In this modern update to Shakespeare’s The Merchant of Venice, Howard Jacobson finally gives Shylock his chance to vent. The character of Shylock has one of the most powerful, memorable monologues in all of Shakespeare’s plays — “Hath not a Jew eyes?” — yet he is ultimately silenced. He ends the play slinking offstage as the young Venetian protagonists celebrate their happily ever after. Merchant is considered a comedy, with Shylock presumably as the villain, insisting upon an unreasonable demand for a pound of Antonio’s flesh in payment of a debt. The play’s heroine Portia, disguised as a lawyer, makes an impassioned plea for mercy, which Shylock rejects in favour of justice, in this case a contractual agreement for Antonio’s flesh. So on one hand, Shylock does have a cruel streak; yet on the other hand, his being reviled by the other characters isn’t limited to his lack of compassion, but also about his being a Jew. In fact, his unwavering desire for Antonio’s flesh to settle debt recalls anti-Semitic stereotypes, and contemporary audiences are generally more sympathetic to Shylock’s character than the play’s heroes and heroines are.
So having a story where Shylock is finally given the hero’s role strikes me as a welcome form of literary justice, and I was thrilled to get a chance to hear his side. Jacobson somewhat mirrors the basic storyline of Merchant of Venice, but adds a meta layer, with Shylock as a character being in the real world and advising his real world contemporary counterpart Simon Strulovich. The young Venetians are re-imagined as vapid, rather self-centred hipsters, who respond to their privileged lives with ennui. In a sharp bit of satire, Plurabelle (modern Portia) and D’Anton (modern Antonio) meet in a sadness therapy group described as “like Alcoholics Anonymous but for sad rich people.”
Whereas Shakespeare’s play focuses on mercantilist stereotypes of Jews, Jacobson flips the perspective around, with characters like Plurabelle and D’Anton playing with people’s lives to alleviate their boredom and ignoring the very real problems Jews have faced over time. For example, upon hearing that a football player named Gratan, notorious for having given a Nazi salute on the field, is attracted to Jewish women, Plurabelle and D’Anton decide it would be entertaining to set him up with Strulovich’s daughter Beatrice. Jacobson’s portrayal of Plurabelle and D’Anton’s thoughtless manipulation of people’s emotions in pursuit of entertainment is akin to Shakespeare’s portrayal of Shylock’s disregard for Antonio’s health in pursuit of payment.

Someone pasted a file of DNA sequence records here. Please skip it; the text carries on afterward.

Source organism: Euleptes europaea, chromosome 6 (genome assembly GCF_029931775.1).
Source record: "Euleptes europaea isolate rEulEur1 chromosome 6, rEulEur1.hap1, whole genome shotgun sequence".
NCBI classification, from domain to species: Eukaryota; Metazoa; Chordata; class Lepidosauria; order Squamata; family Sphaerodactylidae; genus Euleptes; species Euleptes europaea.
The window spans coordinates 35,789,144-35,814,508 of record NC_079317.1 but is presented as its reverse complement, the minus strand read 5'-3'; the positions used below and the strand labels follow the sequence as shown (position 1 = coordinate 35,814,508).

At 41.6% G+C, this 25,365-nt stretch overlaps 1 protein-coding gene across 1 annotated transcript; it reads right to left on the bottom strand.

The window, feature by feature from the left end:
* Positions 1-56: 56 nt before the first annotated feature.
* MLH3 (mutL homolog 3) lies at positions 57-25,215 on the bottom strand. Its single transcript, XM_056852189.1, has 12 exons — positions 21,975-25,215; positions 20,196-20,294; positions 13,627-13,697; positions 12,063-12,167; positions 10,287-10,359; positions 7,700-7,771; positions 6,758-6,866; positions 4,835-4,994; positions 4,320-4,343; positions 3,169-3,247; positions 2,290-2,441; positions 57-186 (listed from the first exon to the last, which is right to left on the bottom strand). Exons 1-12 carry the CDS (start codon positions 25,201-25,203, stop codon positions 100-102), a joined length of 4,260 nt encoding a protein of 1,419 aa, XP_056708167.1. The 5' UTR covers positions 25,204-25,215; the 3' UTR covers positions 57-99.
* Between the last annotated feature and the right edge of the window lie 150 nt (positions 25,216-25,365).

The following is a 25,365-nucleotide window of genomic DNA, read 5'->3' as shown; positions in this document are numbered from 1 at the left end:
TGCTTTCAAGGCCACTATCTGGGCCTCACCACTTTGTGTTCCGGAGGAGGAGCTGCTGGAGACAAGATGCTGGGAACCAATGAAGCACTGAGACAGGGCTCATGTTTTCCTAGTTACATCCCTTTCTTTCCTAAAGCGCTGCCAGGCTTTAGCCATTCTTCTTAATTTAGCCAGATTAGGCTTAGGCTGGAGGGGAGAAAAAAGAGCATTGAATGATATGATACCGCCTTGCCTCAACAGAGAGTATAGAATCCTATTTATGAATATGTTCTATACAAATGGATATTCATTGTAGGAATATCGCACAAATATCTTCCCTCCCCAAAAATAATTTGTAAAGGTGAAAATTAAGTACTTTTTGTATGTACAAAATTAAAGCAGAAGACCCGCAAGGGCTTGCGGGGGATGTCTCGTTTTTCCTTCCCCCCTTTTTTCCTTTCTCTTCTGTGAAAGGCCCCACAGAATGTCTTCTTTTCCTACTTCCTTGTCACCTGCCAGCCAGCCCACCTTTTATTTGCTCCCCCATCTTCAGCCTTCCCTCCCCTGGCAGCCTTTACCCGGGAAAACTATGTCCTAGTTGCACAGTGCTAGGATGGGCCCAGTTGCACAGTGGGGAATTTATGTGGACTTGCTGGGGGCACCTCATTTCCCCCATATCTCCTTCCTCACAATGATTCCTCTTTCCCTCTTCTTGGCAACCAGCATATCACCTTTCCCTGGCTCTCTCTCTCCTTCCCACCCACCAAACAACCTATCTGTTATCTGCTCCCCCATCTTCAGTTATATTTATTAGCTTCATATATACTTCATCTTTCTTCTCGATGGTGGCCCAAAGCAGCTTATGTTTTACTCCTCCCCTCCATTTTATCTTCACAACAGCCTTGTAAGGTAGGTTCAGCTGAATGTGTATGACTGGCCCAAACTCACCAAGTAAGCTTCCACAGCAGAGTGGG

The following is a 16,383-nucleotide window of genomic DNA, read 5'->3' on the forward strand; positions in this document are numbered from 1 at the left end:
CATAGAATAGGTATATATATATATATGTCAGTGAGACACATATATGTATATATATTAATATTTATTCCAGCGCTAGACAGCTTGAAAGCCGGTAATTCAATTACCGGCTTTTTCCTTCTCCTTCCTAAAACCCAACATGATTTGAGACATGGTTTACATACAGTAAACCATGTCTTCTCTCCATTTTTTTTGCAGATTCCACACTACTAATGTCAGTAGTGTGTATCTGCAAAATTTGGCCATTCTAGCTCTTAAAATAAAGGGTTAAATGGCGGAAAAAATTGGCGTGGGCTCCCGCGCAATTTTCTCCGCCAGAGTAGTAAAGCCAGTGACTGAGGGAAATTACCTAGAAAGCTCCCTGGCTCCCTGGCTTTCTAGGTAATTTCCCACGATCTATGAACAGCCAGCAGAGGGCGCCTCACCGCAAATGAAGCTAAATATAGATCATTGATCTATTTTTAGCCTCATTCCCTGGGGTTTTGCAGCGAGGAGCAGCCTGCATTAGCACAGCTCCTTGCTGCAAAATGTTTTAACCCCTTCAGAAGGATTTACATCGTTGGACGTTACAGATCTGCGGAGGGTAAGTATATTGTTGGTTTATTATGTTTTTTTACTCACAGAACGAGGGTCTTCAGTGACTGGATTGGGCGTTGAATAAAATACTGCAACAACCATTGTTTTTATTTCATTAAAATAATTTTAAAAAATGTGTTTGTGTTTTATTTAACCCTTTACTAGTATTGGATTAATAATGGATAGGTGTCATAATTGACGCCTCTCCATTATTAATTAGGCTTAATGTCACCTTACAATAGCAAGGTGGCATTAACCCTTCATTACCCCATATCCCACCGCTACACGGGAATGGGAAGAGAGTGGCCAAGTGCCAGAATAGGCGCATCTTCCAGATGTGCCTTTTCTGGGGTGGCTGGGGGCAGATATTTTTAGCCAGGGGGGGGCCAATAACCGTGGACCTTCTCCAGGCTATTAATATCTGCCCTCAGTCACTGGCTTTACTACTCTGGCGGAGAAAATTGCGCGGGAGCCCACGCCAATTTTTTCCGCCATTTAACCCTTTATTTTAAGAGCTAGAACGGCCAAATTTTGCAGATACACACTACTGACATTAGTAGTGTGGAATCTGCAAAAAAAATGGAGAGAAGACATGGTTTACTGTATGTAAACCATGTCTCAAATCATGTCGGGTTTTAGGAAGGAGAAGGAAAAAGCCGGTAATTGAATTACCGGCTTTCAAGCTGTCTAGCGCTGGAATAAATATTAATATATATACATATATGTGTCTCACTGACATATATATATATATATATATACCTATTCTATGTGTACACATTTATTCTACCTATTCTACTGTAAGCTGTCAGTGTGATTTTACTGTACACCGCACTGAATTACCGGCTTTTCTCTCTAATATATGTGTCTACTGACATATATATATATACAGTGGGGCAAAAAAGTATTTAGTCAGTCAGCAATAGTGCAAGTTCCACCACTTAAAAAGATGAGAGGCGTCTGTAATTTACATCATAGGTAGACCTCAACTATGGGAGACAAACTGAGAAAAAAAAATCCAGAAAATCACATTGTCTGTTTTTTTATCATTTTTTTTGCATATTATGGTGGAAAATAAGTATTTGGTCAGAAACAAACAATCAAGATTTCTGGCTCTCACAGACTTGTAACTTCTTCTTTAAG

The infamous pound of flesh is also updated to mean foreskin, i.e. circumcision to signal conversion to the Jewish faith. Strulovich initially requests it of Gratan, as a condition of his continued relationship with Beatrice, and D’Anton offers to take on the debt himself if the athlete doesn’t deliver. This doesn’t quite make sense, but it’s also indicative of how little control Strulovich really has over the situation, a request that originally began as somewhat understandable gradually inflating to ridiculous proportions as fuelled by D’Anton’s penchant for the dramatic. More significantly however, by changing the particular piece of flesh in question, Jacobson brings a lot more of the anti-Semitic subtext in Merchant into the open. It’s not so much a physical wound that the young characters fear as it is that they would have to compromise their, for lack of a better term, non-Jewishness. It recalls a type of scare rhetoric that’s disturbingly familiar in contemporary conversations around multiculturalism and LGBTQ rights, and Jacobson’s story makes all too clear how often it is in these conversations that the loudest voices are from those who least understand what the context is.